- The Washington Times - Friday, January 20, 2012

In a debate in which former Speaker Newt Gingrich angrily batted back a fusillade of attacks, he didn’t anticipate one from rival Rick Santorum that wound up hitting him square between the eyes.

The former Pennsylvania senator, already steaming about Mr. Gingrich’s comments that he lacked the knowledge it takes to do “something on this scale” — i.e. run the country — unloaded with a very personal account of Mr. Gingrich’s unwillingness to expose the House bank scandal nearly 20 years ago in order to preserve his own leadership ambitions.

Mr. Santorum said he would give Mr. Gingrich “his due on grandiose ideas and grandiose projects” but would not stand behind his ability to execute those projects, “which is what a president of the United States is supposed to do.” Four years into Mr. Gingrich’s speakership, conservatives threw him out in a coup, Mr. Santorum recalled.

“I served with him. I was there. I knew what the problems were going on in the House of Representatives, and Newt Gingrich was leading this — leading there,” Mr. Santorum said. “It was an idea a minute — no discipline, no ability to be able to pull things together. I understand you’re taking credit for the 1994 election, and you did have a lot plans. As you know, I worked with you on those, and we had meetings early in the morning on many — many a week. And so we worked together on that.”

Then Mr. Santorum unleashed a bomb he seemed to have kept hidden throughout the entire primary campaign.

When both were serving in the House in the early 1990s, Mr. Santorum said Mr. Gingrich resisted helping him expose abuses at the House-run bank. The extensive practice of members writing bad checks became a major scandal that rocked Washington and eventually led to ethical reprimands for 22 members of Congress, as well as convictions of four former members, a delegate and the House sergeant-at-arms.

The public was outraged over the check-kiting scandal, which Mr. Santorum and six fellow up-and-coming House Republicans helped expose in 1992, creating a throw-the-bums-out atmosphere that contributed to the resignations or defeat of 77 members, mostly Democrats, by 2004.

“You also have to admit that this freshman congressman who wasn’t supposed to win a race, came and did something you never did, which is blew the lid off the biggest scandal to hit the Congress in 50 years,” Mr. Santorum said in an intense moment during the Thursday night CNN debate. “You knew about it for 10 or 15 years because you told me you knew about it. And you did nothing, because you didn’t have the courage to stand up to your own leadership, the Democratic speaker of the House, take to the floor of the Senate, demand the releasing of the checks that were being kited by members of Congress, risk your political career, risk your promotion within the ranks and do what was right for America.”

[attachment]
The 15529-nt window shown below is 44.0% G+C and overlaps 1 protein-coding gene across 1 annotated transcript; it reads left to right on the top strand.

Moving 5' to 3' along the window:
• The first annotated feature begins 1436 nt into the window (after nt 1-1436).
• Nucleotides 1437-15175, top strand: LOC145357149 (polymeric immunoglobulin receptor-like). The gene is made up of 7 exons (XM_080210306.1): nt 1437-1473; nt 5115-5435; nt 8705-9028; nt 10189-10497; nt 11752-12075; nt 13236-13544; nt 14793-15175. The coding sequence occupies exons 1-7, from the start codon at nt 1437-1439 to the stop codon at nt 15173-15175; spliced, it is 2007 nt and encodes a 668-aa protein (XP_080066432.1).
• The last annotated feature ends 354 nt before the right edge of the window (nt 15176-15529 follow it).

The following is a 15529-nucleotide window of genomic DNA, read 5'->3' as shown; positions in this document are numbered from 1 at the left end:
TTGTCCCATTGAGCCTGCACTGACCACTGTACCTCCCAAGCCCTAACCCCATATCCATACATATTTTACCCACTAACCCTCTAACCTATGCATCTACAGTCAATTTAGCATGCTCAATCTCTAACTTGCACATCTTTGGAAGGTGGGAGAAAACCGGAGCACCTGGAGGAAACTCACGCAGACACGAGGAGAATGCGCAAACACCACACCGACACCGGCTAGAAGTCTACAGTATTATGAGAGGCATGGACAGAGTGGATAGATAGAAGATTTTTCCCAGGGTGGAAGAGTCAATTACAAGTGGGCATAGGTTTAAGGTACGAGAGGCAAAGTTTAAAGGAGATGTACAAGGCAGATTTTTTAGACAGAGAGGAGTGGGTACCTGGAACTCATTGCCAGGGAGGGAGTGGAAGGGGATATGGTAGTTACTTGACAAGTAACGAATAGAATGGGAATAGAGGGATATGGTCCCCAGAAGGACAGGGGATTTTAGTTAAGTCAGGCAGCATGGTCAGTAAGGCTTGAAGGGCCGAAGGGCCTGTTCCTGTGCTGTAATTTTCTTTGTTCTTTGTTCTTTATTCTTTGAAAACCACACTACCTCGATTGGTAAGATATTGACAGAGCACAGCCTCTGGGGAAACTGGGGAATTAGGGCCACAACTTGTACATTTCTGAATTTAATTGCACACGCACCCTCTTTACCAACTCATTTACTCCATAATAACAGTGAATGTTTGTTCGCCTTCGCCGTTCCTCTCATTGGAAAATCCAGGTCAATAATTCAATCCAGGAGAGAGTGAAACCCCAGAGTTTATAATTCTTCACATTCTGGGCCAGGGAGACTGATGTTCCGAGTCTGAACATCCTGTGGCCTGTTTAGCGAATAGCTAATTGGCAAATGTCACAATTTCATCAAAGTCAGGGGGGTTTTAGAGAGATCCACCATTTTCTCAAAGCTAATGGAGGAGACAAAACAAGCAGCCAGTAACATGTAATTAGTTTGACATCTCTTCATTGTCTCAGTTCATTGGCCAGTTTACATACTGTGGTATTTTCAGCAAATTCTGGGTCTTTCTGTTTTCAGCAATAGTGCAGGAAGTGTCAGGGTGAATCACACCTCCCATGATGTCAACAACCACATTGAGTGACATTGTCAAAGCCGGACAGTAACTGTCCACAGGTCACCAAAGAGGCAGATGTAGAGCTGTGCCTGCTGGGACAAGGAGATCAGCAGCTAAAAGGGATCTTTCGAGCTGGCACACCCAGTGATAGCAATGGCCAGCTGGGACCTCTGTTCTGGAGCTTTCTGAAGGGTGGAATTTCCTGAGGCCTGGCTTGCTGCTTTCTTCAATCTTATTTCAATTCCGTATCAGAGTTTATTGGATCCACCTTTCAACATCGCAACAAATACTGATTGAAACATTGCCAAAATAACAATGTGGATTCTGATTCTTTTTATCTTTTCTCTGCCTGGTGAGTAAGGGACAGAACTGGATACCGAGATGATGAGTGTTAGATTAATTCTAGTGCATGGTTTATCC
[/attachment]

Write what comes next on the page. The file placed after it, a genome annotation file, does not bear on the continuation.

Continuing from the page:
The accusation, not previously raised in the GOP primary battle this year, electrified the audience, who cheered and applauded wildly.

Mr. Gingrich responded with a line that “each of us writes a selective history that fits our interests,” citing his own battles to promote ethics on Capitol Hill, including moving against members caught up in the sex scandal involving pages in 1983 and his later campaign that helped lead to the ouster of Democratic Speaker Jim Wright — “at rather considerable risk for a backbench member.”

Neither Mr. Santorum and Mr. Gingrich mentioned that Mr. Gingrich’s own vulnerability in the banking scandal — that he had 22 kited checks, including a $9,463 check to the Internal Revenue Service. Realizing that far more Democrats were involved and had more to lose, Mr. Gingrich and the seven freshmen Republicans made a strategic decision to expose the scandal.

Asked Friday about Mr. Santorum’s charges and about his own overdrafts, Mr. Gingrich said only that Mr. Santorum was stretching to find a storyline. He said the Republican Party leadership in the House actually backed the effort by Mr. Santorum and six other members of the GOP to push the matter.

“It was just factually inaccurate,” he said of Mr. Santorum’s accusation. “We were constantly supportive of what they were doing, and I was the whip and they were supported out of my office.”

Stephen Dinan contributed to this report.